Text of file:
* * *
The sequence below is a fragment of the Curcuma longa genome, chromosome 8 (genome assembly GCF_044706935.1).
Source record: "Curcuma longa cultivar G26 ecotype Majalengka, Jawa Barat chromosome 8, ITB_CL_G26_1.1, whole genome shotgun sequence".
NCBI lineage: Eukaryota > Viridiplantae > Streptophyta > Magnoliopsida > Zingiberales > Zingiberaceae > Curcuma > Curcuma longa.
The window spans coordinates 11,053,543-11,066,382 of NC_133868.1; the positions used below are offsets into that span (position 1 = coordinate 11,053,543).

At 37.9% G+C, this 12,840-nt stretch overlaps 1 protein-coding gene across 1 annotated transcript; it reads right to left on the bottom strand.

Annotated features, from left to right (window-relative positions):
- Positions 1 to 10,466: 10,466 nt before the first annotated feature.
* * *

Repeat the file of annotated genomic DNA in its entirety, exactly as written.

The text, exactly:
The sequence below is a fragment of the Curcuma longa genome, chromosome 8 (genome assembly GCF_044706935.1).
Source record: "Curcuma longa cultivar G26 ecotype Majalengka, Jawa Barat chromosome 8, ITB_CL_G26_1.1, whole genome shotgun sequence".
NCBI lineage: Eukaryota > Viridiplantae > Streptophyta > Magnoliopsida > Zingiberales > Zingiberaceae > Curcuma > Curcuma longa.
The window spans coordinates 11,053,543-11,066,382 of NC_133868.1; the positions used below are offsets into that span (position 1 = coordinate 11,053,543).

At 37.9% G+C, this 12,840-nt stretch overlaps 1 protein-coding gene across 1 annotated transcript; it reads right to left on the bottom strand.

Annotated features, from left to right (window-relative positions):
- Positions 1 to 10,466: 10,466 nt before the first annotated feature.